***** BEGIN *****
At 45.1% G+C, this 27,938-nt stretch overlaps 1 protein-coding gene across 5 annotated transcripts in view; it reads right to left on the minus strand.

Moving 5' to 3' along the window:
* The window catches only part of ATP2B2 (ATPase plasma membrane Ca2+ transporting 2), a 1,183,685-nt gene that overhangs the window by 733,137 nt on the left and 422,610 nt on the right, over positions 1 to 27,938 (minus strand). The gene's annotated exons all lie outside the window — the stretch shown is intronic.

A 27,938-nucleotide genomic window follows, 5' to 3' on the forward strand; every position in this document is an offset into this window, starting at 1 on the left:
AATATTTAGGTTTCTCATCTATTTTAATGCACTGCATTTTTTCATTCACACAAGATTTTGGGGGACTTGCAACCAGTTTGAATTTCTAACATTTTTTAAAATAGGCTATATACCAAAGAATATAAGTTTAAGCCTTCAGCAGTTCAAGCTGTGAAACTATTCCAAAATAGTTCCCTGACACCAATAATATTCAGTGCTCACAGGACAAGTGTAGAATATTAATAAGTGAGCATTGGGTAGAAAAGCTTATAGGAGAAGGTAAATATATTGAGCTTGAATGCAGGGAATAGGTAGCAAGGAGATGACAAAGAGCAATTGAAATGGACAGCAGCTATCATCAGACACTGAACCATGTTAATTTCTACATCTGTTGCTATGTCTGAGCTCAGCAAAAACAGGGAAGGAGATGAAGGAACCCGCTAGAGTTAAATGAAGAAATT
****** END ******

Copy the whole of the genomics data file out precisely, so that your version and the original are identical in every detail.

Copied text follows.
At 45.1% G+C, this 27,938-nt stretch overlaps 1 protein-coding gene across 5 annotated transcripts in view; it reads right to left on the minus strand.

Moving 5' to 3' along the window:
* The window catches only part of ATP2B2 (ATPase plasma membrane Ca2+ transporting 2), a 1,183,685-nt gene that overhangs the window by 733,137 nt on the left and 422,610 nt on the right, over positions 1 to 27,938 (minus strand). The gene's annotated exons all lie outside the window — the stretch shown is intronic.

A 27,938-nucleotide genomic window follows, 5' to 3' on the forward strand; every position in this document is an offset into this window, starting at 1 on the left:
AATATTTAGGTTTCTCATCTATTTTAATGCACTGCATTTTTTCATTCACACAAGATTTTGGGGGACTTGCAACCAGTTTGAATTTCTAACATTTTTTAAAATAGGCTATATACCAAAGAATATAAGTTTAAGCCTTCAGCAGTTCAAGCTGTGAAACTATTCCAAAATAGTTCCCTGACACCAATAATATTCAGTGCTCACAGGACAAGTGTAGAATATTAATAAGTGAGCATTGGGTAGAAAAGCTTATAGGAGAAGGTAAATATATTGAGCTTGAATGCAGGGAATAGGTAGCAAGGAGATGACAAAGAGCAATTGAAATGGACAGCAGCTATCATCAGACACTGAACCATGTTAATTTCTACATCTGTTGCTATGTCTGAGCTCAGCAAAAACAGGGAAGGAGATGAAGGAACCCGCTAGAGTTAAATGAAGAAATT